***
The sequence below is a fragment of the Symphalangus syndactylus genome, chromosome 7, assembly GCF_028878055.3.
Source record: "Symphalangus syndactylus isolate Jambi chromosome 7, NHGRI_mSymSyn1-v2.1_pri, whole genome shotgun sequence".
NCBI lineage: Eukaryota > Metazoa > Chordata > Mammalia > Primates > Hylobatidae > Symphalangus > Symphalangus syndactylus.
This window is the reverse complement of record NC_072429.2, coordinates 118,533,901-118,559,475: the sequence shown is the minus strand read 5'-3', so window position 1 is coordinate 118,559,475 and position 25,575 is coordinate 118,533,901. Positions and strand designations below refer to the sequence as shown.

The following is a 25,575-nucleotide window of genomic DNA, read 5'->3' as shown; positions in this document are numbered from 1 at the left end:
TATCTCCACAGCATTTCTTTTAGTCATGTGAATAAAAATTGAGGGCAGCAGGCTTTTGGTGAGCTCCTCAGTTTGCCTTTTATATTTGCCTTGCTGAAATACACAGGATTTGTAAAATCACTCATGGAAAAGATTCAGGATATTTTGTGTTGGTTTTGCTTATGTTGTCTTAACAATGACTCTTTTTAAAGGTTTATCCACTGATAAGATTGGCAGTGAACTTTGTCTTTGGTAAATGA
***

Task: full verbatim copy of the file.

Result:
The sequence below is a fragment of the Symphalangus syndactylus genome, chromosome 7, assembly GCF_028878055.3.
Source record: "Symphalangus syndactylus isolate Jambi chromosome 7, NHGRI_mSymSyn1-v2.1_pri, whole genome shotgun sequence".
NCBI lineage: Eukaryota > Metazoa > Chordata > Mammalia > Primates > Hylobatidae > Symphalangus > Symphalangus syndactylus.
This window is the reverse complement of record NC_072429.2, coordinates 118,533,901-118,559,475: the sequence shown is the minus strand read 5'-3', so window position 1 is coordinate 118,559,475 and position 25,575 is coordinate 118,533,901. Positions and strand designations below refer to the sequence as shown.

The following is a 25,575-nucleotide window of genomic DNA, read 5'->3' as shown; positions in this document are numbered from 1 at the left end:
TATCTCCACAGCATTTCTTTTAGTCATGTGAATAAAAATTGAGGGCAGCAGGCTTTTGGTGAGCTCCTCAGTTTGCCTTTTATATTTGCCTTGCTGAAATACACAGGATTTGTAAAATCACTCATGGAAAAGATTCAGGATATTTTGTGTTGGTTTTGCTTATGTTGTCTTAACAATGACTCTTTTTAAAGGTTTATCCACTGATAAGATTGGCAGTGAACTTTGTCTTTGGTAAATGA